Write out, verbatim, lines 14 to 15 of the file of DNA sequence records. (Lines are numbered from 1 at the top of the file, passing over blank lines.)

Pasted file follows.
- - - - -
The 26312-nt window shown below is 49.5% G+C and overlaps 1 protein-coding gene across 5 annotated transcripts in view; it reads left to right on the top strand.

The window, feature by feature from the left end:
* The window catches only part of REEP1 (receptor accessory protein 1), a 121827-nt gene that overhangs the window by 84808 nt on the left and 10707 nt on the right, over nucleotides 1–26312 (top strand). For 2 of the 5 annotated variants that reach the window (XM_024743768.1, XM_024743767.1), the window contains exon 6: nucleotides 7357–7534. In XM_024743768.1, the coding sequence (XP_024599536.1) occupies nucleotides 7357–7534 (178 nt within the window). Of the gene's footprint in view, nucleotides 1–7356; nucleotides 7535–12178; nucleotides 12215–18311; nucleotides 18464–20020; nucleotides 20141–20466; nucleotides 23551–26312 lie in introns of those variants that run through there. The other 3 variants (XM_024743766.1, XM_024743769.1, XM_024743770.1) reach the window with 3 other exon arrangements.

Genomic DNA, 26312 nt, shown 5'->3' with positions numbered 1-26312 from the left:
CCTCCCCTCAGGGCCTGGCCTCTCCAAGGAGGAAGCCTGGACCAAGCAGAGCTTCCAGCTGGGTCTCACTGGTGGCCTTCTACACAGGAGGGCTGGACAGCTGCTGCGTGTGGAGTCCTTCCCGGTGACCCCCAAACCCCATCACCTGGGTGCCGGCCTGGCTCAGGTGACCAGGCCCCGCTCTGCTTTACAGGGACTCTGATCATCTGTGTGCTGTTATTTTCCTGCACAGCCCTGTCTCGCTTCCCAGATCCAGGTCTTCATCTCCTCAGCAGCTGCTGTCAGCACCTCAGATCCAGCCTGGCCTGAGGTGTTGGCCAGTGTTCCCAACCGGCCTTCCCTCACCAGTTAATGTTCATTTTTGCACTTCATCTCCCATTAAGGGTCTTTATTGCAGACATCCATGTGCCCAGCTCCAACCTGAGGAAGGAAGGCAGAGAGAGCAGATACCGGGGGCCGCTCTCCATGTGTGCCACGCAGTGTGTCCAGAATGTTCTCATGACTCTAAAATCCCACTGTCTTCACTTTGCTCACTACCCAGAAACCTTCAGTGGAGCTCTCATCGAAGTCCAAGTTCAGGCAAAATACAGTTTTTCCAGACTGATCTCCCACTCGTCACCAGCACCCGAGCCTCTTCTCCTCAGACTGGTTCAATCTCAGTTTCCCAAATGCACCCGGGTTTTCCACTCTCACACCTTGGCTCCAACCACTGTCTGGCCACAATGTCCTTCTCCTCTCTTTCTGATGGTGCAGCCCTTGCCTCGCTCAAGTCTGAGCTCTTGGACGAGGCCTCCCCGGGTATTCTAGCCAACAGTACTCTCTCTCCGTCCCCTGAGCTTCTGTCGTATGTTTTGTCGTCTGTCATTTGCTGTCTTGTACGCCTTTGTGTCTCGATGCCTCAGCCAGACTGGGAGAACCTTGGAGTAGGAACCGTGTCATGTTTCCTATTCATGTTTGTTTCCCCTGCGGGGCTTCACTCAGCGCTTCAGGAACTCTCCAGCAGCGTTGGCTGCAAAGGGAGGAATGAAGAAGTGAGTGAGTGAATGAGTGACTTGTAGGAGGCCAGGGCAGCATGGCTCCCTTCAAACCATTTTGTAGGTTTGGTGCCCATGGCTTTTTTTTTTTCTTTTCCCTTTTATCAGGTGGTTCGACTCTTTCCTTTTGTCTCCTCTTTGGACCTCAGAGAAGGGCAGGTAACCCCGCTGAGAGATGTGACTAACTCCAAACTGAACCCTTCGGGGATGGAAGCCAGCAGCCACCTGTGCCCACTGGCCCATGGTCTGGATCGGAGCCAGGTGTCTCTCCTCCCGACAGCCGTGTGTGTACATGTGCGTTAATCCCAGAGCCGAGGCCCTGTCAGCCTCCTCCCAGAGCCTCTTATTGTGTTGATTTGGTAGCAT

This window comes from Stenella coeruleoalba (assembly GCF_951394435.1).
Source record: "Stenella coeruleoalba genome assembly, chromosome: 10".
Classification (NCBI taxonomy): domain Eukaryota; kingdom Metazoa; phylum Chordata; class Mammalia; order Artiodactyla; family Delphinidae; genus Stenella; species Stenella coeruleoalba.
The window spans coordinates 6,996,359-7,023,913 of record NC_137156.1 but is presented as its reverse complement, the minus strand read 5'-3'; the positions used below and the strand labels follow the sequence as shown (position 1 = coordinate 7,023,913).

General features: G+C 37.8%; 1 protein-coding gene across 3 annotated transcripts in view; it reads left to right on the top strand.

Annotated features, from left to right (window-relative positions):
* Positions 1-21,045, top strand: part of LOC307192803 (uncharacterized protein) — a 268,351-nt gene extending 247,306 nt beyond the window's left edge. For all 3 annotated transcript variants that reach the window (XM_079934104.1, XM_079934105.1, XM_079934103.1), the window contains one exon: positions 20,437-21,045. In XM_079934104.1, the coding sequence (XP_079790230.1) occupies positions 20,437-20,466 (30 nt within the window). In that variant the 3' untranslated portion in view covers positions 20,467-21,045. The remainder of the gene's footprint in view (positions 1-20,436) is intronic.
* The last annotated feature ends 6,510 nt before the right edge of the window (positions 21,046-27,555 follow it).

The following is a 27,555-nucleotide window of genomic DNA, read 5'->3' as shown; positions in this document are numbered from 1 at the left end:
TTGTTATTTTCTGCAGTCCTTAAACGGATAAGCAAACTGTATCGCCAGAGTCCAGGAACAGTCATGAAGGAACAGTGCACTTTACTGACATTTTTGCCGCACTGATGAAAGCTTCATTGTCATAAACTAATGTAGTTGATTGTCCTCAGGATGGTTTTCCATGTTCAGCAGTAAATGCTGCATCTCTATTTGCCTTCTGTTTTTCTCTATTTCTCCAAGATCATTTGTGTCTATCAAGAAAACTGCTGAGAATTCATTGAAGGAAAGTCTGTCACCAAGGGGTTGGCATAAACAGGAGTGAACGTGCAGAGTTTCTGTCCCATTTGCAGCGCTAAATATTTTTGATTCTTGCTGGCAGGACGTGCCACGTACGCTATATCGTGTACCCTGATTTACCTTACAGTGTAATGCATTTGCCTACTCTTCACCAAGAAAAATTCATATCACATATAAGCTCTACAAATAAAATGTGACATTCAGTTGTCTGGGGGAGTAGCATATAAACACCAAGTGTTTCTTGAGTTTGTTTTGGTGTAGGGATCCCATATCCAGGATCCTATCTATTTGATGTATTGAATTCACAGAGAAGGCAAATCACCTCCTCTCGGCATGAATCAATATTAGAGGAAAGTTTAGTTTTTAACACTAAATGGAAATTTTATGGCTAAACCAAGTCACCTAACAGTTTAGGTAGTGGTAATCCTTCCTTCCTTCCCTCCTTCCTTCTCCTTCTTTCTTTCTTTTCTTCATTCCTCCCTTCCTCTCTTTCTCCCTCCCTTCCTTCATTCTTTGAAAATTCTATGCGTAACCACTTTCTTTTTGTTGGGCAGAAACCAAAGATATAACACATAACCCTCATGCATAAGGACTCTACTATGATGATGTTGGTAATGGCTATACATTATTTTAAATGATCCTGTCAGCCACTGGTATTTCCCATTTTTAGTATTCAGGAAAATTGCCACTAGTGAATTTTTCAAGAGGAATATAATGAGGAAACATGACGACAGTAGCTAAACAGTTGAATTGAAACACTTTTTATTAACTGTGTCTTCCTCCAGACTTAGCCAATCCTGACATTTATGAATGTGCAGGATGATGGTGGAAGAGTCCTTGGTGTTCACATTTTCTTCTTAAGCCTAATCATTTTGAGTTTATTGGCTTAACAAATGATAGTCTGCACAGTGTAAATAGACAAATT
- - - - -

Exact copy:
The following is a 27,555-nucleotide window of genomic DNA, read 5'->3' as shown; positions in this document are numbered from 1 at the left end:
TTGTTATTTTCTGCAGTCCTTAAACGGATAAGCAAACTGTATCGCCAGAGTCCAGGAACAGTCATGAAGGAACAGTGCACTTTACTGACATTTTTGCCGCACTGATGAAAGCTTCATTGTCATAAACTAATGTAGTTGATTGTCCTCAGGATGGTTTTCCATGTTCAGCAGTAAATGCTGCATCTCTATTTGCCTTCTGTTTTTCTCTATTTCTCCAAGATCATTTGTGTCTATCAAGAAAACTGCTGAGAATTCATTGAAGGAAAGTCTGTCACCAAGGGGTTGGCATAAACAGGAGTGAACGTGCAGAGTTTCTGTCCCATTTGCAGCGCTAAATATTTTTGATTCTTGCTGGCAGGACGTGCCACGTACGCTATATCGTGTACCCTGATTTACCTTACAGTGTAATGCATTTGCCTACTCTTCACCAAGAAAAATTCATATCACATATAAGCTCTACAAATAAAATGTGACATTCAGTTGTCTGGGGGAGTAGCATATAAACACCAAGTGTTTCTTGAGTTTGTTTTGGTGTAGGGATCCCATATCCAGGATCCTATCTATTTGATGTATTGAATTCACAGAGAAGGCAAATCACCTCCTCTCGGCATGAATCAATATTAGAGGAAAGTTTAGTTTTTAACACTAAATGGAAATTTTATGGCTAAACCAAGTCACCTAACAGTTTAGGTAGTGGTAATCCTTCCTTCCTTCCCTCCTTCCTTCTCCTTCTTTCTTTCTTTTCTTCATTCCTCCCTTCCTCTCTTTCTCCCTCCCTTCCTTCATTCTTTGAAAATTCTATGCGTAACCACTTTCTTTTTGTTGGGCAGAAACCAAAGATATAACACATAACCCTCATGCATAAGGACTCTACTATGATGATGTTGGTAATGGCTATACATTATTTTAAATGATCCTGTCAGCCACTGGTATTTCCCATTTTTAGTATTCAGGAAAATTGCCACTAGTGAATTTTTCAAGAGGAATATAATGAGGAAACATGACGACAGTAGCTAAACAGTTGAATTGAAACACTTTTTATTAACTGTGTCTTCCTCCAGACTTAGCCAATCCTGACATTTATGAATGTGCAGGATGATGGTGGAAGAGTCCTTGGTGTTCACATTTTCTTCTTAAGCCTAATCATTTTGAGTTTATTGGCTTAACAAATGATAGTCTGCACAGTGTAAATAGACAAATT